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- The Stories Behind the Various U.S. Military Swords
- Interesting Information About the Most Popular Steel Alloys Used in Collectable Millitary Swords
- Preserving Service Heirlooms With Hardwood Flag Display Cases
- How to Select a Collectible Sword for Your Collection
- Tracking Down Authentic Sword Accessories for the U.S. Armed Forces
- What Wood You Use?
- With a Little Maintenance, Your Sword Display Will Look Great Year After Year
- How to Determine the Condition of Collectible Military Swords
- How to Preserve and Store Your Military Uniforms
Posted by Bryan on 9/12/2012 to Military Memorabilia
There are so many different aspects to collecting military memorabilia. Although many history buffs love to learn about any era of military history, there are some with a specific focus that they're interested in. Many people's collections are strictly of certain eras, such as, Vietnam or the Cold War. Items sold for army surplus can range from patches or manuals to "dummy" artillery rounds. As worldwide communication has grown, collecting military memorabilia from other countries is easier than it's ever been before.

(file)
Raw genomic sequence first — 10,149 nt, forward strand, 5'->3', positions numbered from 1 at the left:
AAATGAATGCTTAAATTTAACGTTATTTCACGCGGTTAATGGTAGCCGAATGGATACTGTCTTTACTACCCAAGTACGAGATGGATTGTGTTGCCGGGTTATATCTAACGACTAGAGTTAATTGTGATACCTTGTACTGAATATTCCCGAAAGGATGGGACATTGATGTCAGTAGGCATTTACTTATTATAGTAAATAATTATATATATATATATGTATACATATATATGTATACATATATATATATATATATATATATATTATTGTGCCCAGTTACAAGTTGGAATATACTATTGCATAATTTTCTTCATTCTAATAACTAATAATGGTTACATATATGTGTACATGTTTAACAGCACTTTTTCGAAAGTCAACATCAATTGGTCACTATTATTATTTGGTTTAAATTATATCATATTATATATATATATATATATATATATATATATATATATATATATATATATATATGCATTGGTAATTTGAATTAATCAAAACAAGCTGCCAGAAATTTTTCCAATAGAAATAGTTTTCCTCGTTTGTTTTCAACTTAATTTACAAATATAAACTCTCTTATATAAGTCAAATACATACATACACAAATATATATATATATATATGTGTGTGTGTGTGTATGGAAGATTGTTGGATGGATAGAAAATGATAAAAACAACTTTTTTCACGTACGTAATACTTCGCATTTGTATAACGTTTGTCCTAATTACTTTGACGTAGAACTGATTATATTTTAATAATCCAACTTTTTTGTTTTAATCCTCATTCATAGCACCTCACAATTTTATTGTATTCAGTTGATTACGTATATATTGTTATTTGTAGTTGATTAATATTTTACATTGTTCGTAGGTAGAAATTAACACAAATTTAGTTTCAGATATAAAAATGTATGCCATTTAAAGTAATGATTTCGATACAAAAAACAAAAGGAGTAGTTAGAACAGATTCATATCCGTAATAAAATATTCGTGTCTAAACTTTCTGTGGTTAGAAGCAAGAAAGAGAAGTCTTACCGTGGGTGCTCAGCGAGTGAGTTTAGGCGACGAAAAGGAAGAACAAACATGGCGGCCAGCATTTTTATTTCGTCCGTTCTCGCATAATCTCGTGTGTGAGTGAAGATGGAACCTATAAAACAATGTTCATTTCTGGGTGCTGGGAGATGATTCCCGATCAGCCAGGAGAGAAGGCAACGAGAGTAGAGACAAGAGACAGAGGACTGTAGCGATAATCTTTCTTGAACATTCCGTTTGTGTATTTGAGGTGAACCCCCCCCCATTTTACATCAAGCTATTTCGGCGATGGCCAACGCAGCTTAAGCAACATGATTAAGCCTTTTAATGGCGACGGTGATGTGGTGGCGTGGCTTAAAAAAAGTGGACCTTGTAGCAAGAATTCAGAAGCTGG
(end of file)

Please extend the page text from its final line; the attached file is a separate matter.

It pays to shop around and research military memorabilia before committing to buy. A little good-judgement goes a long way. So much military surplus is sold by governments every year. Many stores go beyond selling bulk items to collecting vintage memorabilia, especially if it's related to a particular era. However, some items were produced in such numbers their value isn't as great as a price tag suggests. For example, a brand-new Ka-Bar knife is listed at $89. Some memorabilia dealers insist the same style of knife from WWII is worth three times that much, although that's not the case. For that matter, some dealers sell items that are poor shape because they appear as though they've 'seen action.' Similar issues can happen when buying any other kind of collectable, all the same. If you're bored with stamps and baseball cards, this might be the hobby for you.